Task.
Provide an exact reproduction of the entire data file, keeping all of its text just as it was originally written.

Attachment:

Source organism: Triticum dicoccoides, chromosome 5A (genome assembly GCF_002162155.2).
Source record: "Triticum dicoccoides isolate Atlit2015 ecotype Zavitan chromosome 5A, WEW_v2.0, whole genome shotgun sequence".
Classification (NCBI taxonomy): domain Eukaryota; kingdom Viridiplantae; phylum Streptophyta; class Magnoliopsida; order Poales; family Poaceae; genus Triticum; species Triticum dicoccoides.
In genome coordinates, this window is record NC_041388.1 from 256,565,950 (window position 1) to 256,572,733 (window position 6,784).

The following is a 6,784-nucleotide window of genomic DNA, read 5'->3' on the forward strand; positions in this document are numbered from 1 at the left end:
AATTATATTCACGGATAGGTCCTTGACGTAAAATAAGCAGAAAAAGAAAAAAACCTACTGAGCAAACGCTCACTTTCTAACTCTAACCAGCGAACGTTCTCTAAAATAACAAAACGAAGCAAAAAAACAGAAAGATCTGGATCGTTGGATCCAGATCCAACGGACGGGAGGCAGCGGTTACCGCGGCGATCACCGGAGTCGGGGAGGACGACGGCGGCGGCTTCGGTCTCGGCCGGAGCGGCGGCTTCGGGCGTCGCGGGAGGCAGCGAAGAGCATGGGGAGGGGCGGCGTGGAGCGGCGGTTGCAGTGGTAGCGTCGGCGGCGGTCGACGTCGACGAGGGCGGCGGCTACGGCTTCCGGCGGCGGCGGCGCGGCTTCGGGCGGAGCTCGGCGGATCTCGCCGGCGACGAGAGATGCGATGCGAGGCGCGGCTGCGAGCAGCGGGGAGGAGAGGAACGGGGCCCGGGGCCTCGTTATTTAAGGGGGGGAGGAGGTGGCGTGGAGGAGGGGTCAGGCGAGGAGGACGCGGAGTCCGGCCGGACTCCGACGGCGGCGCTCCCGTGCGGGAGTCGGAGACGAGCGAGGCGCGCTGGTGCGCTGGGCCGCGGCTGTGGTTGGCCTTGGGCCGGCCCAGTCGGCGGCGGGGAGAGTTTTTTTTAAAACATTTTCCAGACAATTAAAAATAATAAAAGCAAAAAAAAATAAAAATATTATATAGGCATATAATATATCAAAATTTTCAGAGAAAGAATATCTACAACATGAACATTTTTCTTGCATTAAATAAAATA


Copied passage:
Source organism: Triticum dicoccoides, chromosome 5A (genome assembly GCF_002162155.2).
Source record: "Triticum dicoccoides isolate Atlit2015 ecotype Zavitan chromosome 5A, WEW_v2.0, whole genome shotgun sequence".
Classification (NCBI taxonomy): domain Eukaryota; kingdom Viridiplantae; phylum Streptophyta; class Magnoliopsida; order Poales; family Poaceae; genus Triticum; species Triticum dicoccoides.
In genome coordinates, this window is record NC_041388.1 from 256,565,950 (window position 1) to 256,572,733 (window position 6,784).

The following is a 6,784-nucleotide window of genomic DNA, read 5'->3' on the forward strand; positions in this document are numbered from 1 at the left end:
AATTATATTCACGGATAGGTCCTTGACGTAAAATAAGCAGAAAAAGAAAAAAACCTACTGAGCAAACGCTCACTTTCTAACTCTAACCAGCGAACGTTCTCTAAAATAACAAAACGAAGCAAAAAAACAGAAAGATCTGGATCGTTGGATCCAGATCCAACGGACGGGAGGCAGCGGTTACCGCGGCGATCACCGGAGTCGGGGAGGACGACGGCGGCGGCTTCGGTCTCGGCCGGAGCGGCGGCTTCGGGCGTCGCGGGAGGCAGCGAAGAGCATGGGGAGGGGCGGCGTGGAGCGGCGGTTGCAGTGGTAGCGTCGGCGGCGGTCGACGTCGACGAGGGCGGCGGCTACGGCTTCCGGCGGCGGCGGCGCGGCTTCGGGCGGAGCTCGGCGGATCTCGCCGGCGACGAGAGATGCGATGCGAGGCGCGGCTGCGAGCAGCGGGGAGGAGAGGAACGGGGCCCGGGGCCTCGTTATTTAAGGGGGGGAGGAGGTGGCGTGGAGGAGGGGTCAGGCGAGGAGGACGCGGAGTCCGGCCGGACTCCGACGGCGGCGCTCCCGTGCGGGAGTCGGAGACGAGCGAGGCGCGCTGGTGCGCTGGGCCGCGGCTGTGGTTGGCCTTGGGCCGGCCCAGTCGGCGGCGGGGAGAGTTTTTTTTAAAACATTTTCCAGACAATTAAAAATAATAAAAGCAAAAAAAAATAAAAATATTATATAGGCATATAATATATCAAAATTTTCAGAGAAAGAATATCTACAACATGAACATTTTTCTTGCATTAAATAAAATA